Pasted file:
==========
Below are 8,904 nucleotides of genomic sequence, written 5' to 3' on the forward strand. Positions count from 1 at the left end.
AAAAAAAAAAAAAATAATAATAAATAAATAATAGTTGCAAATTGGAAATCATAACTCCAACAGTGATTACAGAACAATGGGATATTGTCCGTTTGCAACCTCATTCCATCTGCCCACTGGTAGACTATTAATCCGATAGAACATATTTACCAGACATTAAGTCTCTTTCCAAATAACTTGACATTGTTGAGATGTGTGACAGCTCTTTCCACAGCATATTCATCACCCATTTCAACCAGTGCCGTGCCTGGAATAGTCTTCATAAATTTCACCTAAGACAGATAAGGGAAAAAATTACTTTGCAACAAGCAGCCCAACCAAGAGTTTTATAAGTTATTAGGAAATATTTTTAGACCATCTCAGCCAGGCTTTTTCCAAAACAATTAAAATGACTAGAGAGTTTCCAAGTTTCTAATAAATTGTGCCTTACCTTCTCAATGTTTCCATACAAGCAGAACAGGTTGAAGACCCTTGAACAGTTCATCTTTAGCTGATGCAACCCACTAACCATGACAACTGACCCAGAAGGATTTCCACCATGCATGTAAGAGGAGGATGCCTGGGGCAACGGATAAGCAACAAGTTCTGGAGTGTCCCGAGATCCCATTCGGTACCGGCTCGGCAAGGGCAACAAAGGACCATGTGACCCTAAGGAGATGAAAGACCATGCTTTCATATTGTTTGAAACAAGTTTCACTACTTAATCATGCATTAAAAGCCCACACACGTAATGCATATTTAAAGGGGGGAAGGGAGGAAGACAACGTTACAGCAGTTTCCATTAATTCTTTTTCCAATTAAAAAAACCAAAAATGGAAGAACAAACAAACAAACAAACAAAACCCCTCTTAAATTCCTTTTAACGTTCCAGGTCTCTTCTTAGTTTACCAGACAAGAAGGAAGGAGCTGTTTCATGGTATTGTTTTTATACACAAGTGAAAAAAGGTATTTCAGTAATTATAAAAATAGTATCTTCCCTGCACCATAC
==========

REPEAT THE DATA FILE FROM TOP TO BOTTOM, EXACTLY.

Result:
Below are 8,904 nucleotides of genomic sequence, written 5' to 3' on the forward strand. Positions count from 1 at the left end.
AAAAAAAAAAAAAATAATAATAAATAAATAATAGTTGCAAATTGGAAATCATAACTCCAACAGTGATTACAGAACAATGGGATATTGTCCGTTTGCAACCTCATTCCATCTGCCCACTGGTAGACTATTAATCCGATAGAACATATTTACCAGACATTAAGTCTCTTTCCAAATAACTTGACATTGTTGAGATGTGTGACAGCTCTTTCCACAGCATATTCATCACCCATTTCAACCAGTGCCGTGCCTGGAATAGTCTTCATAAATTTCACCTAAGACAGATAAGGGAAAAAATTACTTTGCAACAAGCAGCCCAACCAAGAGTTTTATAAGTTATTAGGAAATATTTTTAGACCATCTCAGCCAGGCTTTTTCCAAAACAATTAAAATGACTAGAGAGTTTCCAAGTTTCTAATAAATTGTGCCTTACCTTCTCAATGTTTCCATACAAGCAGAACAGGTTGAAGACCCTTGAACAGTTCATCTTTAGCTGATGCAACCCACTAACCATGACAACTGACCCAGAAGGATTTCCACCATGCATGTAAGAGGAGGATGCCTGGGGCAACGGATAAGCAACAAGTTCTGGAGTGTCCCGAGATCCCATTCGGTACCGGCTCGGCAAGGGCAACAAAGGACCATGTGACCCTAAGGAGATGAAAGACCATGCTTTCATATTGTTTGAAACAAGTTTCACTACTTAATCATGCATTAAAAGCCCACACACGTAATGCATATTTAAAGGGGGGAAGGGAGGAAGACAACGTTACAGCAGTTTCCATTAATTCTTTTTCCAATTAAAAAAACCAAAAATGGAAGAACAAACAAACAAACAAACAAAACCCCTCTTAAATTCCTTTTAACGTTCCAGGTCTCTTCTTAGTTTACCAGACAAGAAGGAAGGAGCTGTTTCATGGTATTGTTTTTATACACAAGTGAAAAAAGGTATTTCAGTAATTATAAAAATAGTATCTTCCCTGCACCATAC